Wild Turkey Tip: Calling All Hens

The author guides a first-time turkey hunter to a Wisconsin gobbler, thanks in large part to a chatty hen.

Wild Turkey Tip: Calling All Hens

The author (left) and Nick McLafferty pose after a memorable morning in northern Wisconsin.

I am not a turkey hunting guru. I rank myself as a novice whose skills at calling are usually relearned and sharpened via YouTube sessions a few weeks before season each year. Though the lesson in this story may seem like a no-brainer to some, the outcome was too fun not to share.

Now, I have had success on a few gobblers over the years, and last spring a long-time friend of mine, Nick, expressed interest in trying his hand at the sport. I told him to apply for a tag in northern Wisconsin, and I’d be happy to take him out. 

Fast-forward to Friday, May 13, 2022, a date supposedly deemed unlucky. Upon Nick’s arrival, I gave him a short rundown on the basics of turkey hunting and handed him a Mossberg 500, short-barreled turkey edition 12-gauge with a Bushnell red-dot scope fixed to the top rail. He loaded in three old-school Federal Premium No. 4 Turkey Thug shells, and we hit the woods.

Owl hooting on the walk in raised our hopes of success as a few gobblers sounded off nearby in reply. We made our way to a small blind thrown together from some old pallets and pine boughs positioned on top of a hardwood ridge, about 100 yards in from the edge of a green hayfield. Roughly 25 yards in front of the blind I placed a Flextone Thunder Chick breeder hen decoy with a Flextone Thunder Jake a few feet behind her. 

As daylight started to break, I let out a few soft wakeup yelps with a Woodhaven Ninja Hammer mouth call and was instantly rewarded with several responses, one of which was a hen roosted much closer to us than the toms gobbling in the distance.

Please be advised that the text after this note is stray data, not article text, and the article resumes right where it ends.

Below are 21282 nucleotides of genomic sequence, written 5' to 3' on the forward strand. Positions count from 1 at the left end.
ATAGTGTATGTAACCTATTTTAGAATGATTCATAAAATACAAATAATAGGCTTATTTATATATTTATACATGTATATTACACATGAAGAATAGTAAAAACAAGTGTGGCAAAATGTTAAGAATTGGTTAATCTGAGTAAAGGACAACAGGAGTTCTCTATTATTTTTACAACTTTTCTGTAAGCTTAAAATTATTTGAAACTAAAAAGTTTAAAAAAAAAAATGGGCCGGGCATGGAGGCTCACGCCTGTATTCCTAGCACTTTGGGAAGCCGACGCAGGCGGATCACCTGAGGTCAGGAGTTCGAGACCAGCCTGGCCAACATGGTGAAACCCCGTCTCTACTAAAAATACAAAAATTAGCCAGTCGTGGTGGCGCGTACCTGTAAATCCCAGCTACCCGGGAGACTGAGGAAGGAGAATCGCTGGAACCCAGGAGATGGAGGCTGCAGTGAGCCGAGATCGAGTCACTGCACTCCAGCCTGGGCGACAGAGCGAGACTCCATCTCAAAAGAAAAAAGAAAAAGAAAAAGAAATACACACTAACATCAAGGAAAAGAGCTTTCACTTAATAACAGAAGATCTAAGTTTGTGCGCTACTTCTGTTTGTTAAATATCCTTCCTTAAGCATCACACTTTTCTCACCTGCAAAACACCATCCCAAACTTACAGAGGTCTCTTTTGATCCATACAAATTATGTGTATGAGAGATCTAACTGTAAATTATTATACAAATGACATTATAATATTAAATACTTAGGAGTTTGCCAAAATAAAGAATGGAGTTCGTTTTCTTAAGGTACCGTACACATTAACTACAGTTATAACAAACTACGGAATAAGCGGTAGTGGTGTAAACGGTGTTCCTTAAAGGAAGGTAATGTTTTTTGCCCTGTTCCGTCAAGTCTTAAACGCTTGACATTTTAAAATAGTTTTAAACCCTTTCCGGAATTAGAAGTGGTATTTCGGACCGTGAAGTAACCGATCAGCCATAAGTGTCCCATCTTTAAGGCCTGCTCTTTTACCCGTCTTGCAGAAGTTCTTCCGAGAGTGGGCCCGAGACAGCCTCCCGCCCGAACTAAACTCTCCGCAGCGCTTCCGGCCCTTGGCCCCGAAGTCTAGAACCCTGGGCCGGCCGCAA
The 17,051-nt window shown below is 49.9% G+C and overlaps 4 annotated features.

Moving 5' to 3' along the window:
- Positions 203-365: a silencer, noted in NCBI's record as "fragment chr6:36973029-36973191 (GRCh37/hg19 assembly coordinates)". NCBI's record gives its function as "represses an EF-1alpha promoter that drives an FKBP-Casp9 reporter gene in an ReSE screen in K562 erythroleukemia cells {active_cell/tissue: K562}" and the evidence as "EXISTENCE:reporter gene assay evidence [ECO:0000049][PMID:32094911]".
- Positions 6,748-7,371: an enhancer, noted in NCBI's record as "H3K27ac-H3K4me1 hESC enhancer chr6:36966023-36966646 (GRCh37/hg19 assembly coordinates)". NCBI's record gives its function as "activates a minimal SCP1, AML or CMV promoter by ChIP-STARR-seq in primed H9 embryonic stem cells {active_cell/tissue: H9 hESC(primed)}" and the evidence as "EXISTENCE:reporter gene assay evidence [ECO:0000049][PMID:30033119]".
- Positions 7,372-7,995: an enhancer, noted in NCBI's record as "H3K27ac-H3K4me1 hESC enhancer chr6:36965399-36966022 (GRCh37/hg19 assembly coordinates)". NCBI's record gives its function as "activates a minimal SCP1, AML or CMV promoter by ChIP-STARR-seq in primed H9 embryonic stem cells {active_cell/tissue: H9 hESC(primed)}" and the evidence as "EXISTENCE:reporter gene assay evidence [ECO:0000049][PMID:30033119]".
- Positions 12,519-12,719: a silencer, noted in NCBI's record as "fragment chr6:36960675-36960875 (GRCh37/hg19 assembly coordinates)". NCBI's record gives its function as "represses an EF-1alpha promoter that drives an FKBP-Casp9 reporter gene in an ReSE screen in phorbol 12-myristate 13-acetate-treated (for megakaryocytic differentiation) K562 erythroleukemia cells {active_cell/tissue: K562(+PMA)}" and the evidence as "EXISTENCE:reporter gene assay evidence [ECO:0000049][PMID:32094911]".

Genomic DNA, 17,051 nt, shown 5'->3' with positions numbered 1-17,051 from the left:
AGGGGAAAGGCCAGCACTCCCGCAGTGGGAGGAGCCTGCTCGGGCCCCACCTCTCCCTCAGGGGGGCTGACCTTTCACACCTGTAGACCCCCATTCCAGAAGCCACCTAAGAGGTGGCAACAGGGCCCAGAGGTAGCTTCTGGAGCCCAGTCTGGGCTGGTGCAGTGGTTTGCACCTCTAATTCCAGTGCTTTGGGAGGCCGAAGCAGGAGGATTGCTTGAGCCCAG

Silence soon ensued, indicating the turkeys were down from the roost and on the move. I let the Woodhaven crack and immediately following my sequence of yelps, the nearby hen mimicked my notes. It was easy to tell she was on the ground at this point and headed our direction. The next time she made noise, I cut her off with my call and she retorted with a loud series of notes herself. For several minutes, I did my best to recreate the sounds she was making, and vice versa, switching between the Woodhaven Ninja Hammer and a Woodhaven Red Ninja Power V to get it done. This exchange set a charge to the woods, coaxing a few gobblers to join in the vocal fun.

Nick shouldered the Mossberg and got ready. Soon after Nick turned on the red dot and aimed toward the decoys, the hen appeared out of a thick bottom to our right about 100 yards away. She was on a mission to confront her challenger. Close behind her was a full-strut longbeard announcing his arrival with a loud gobble.

He followed the hen, giving us the ultimate show of splitting and drumming the entire way until he had a visual of the decoys. After spotting our dekes, he made a beeline for them without breaking strut until he was at 25 yards, directly between the two decoys. He slowly turned, providing a clean head shot. It was 5:55 a.m. on Nick’s first turkey hunt, and we were done.

The lucky hunter admiring his first wild turkey.
The lucky hunter admiring his first wild turkey.

This scenario was a turkey hunter’s dream. A perfect out-of-the-roost hunt of a tom locked up with a hen. As previously mentioned, I consider myself a somewhat greenhorn turkey hunter. I had seen my fair share of videos and read plenty of articles about calling to hens, but this was the first time it played out firsthand. 

Don’t be afraid to get chatty with hens, especially during the later season lockdown phase. Though that may be common knowledge to most avid turkey pursuers, it's a good reminder for beginners, or those just learning to call. If a hen is responding to your calls, just keep talking to her, and let her be the best decoy a hunter could ask for.


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